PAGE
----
Testing underway in Arizona for self-driving cars
Feb 23, 2018, 3:02 PM | Updated: 9:48 pm
PHOENIX, Ariz. — Automobile experts say self-driving cars will make driving safer, faster and more accessible for all.
If you call an Uber in the Valley of the Sun, you may just take a ride that’s unlike anything you’ve experienced – one where the driver is only there for, “just in case.”
“If at any point Nick (the driver) doesn’t like what he sees, all he has to do is touch the break. Touch the throttle, touch the steering wheel in any kind of way, and he reclaims control of the vehicle, said Dima Dislovskiy, a senior technical program manager with Uber’s self-driving cars.
Dislovskiy said the vehicle sees all around it, constantly.
The first thing people notice is an object spinning atop the car called Lidar.
“It’s a laser. It’s doing a 360 degree sweep around the vehicle. What it helps us do is detect the range of various objects,” said Dislovskiy.
Working kind of like sonar, along with seven cameras and on-board radar, it gives vehicles a 3-dimensional, high-definition view of everything around it.”
If it’s big enough to cast a shadow, Uber said the Lidar can see it and the car can process it.
Uber has been testing the vehicles, which cost up to $300,000 once assembled, for more than a year.
Traveling a combined 2-million miles and 50,000 trips.
David Statt rode in a self-driving car said, “It was perfect. The ride was absolutely smooth.”
Turns out, a survey reveals most Americans are still too scared to ride in a self-driving car.
According to the new study by AAA, 63 percent said they’re too afraid to ride in a fully self-driving vehicle. That’s down from 78 percent last year.
Dislovskiy said, “We must be safer than a human, anywhere we operate.”
Brian Cullinane with Uber said, “We change those perceptions by bringing this technology to real people. And having people experience it.”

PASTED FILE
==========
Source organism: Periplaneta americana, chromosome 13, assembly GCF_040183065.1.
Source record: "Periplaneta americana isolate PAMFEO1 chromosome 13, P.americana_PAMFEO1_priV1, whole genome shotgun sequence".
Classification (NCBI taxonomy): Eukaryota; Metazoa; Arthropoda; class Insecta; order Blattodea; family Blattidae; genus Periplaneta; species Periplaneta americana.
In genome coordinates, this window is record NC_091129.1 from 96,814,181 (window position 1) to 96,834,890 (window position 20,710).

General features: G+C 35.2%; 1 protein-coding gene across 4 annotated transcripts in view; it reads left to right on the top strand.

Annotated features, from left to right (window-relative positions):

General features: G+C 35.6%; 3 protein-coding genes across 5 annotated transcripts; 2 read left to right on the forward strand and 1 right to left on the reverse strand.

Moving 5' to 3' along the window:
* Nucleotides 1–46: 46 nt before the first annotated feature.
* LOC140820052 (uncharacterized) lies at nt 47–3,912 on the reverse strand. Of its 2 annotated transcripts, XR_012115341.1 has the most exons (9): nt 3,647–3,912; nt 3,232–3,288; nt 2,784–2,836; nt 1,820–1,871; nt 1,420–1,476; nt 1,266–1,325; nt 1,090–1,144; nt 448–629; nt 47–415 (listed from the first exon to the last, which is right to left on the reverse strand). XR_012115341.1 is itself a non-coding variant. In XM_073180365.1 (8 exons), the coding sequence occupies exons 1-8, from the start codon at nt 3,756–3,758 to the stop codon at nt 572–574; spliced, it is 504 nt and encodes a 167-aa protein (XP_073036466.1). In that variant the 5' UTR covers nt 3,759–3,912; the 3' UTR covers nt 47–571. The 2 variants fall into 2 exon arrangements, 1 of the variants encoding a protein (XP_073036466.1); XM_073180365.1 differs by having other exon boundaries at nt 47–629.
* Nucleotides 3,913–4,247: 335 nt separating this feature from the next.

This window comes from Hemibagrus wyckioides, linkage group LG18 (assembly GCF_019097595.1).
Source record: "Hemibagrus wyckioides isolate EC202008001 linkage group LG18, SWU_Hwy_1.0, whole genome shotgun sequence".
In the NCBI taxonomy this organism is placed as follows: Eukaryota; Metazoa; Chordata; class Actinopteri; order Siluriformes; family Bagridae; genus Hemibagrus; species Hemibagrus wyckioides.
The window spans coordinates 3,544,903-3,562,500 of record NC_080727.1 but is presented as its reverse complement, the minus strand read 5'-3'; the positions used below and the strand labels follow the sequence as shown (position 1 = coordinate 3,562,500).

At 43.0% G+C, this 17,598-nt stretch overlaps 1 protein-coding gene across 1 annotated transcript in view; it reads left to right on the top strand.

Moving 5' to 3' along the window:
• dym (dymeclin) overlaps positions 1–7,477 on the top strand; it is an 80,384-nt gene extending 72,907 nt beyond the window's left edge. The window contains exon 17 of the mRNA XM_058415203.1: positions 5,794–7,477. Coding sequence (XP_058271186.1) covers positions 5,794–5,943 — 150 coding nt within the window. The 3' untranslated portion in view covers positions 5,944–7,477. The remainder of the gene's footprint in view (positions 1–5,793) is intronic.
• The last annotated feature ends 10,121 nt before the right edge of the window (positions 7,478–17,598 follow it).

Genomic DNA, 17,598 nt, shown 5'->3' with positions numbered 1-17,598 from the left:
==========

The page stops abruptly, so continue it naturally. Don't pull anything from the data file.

Creating access for the average person is the goal.
It’s not just Uber. Waymo, a Google spin-off company is advertising a fleet of self-driving cars on the same public roads around Phoenix.
Intel is also testing self-driving vehicles around Phoenix.
Arizona is a prime testing ground because it predictably dry weather. It doesn’t have snow or ice covering the streets. And the traffic is relatively consistent in Phoenix, which makes it easy to navigate a grid system. Also, the state has no rules. Arizona has stripped away any possible regulations, creating a hands-of environment for testing self-driving cars.
Arizona Gov. Doug Ducey said he welcomes self-driving cars with open arms and wide open roads.
Last June, Washington Gov. Jay Inslee made a similar move, signing an executive order, clearing the way for testing.
He and others cited studies, which found 90 percent of car crashes are caused by human error.
“It doesn’t drive drunk. It doesn’t drive distracted. It doesn’t eat cheeseburgers and miss somebody stepping out in a crosswalk,” said Inslee.
Still, Uber said there’s more learning and more testing to be done before these cars are available across the country.
“I think we’re right at the start of it. We’re figuring out how this technology can really be developed, and we see the promise in it and we will get there,” said Cullinane.
Uber also said it has not had a single accident caused by one of its self-driving cars.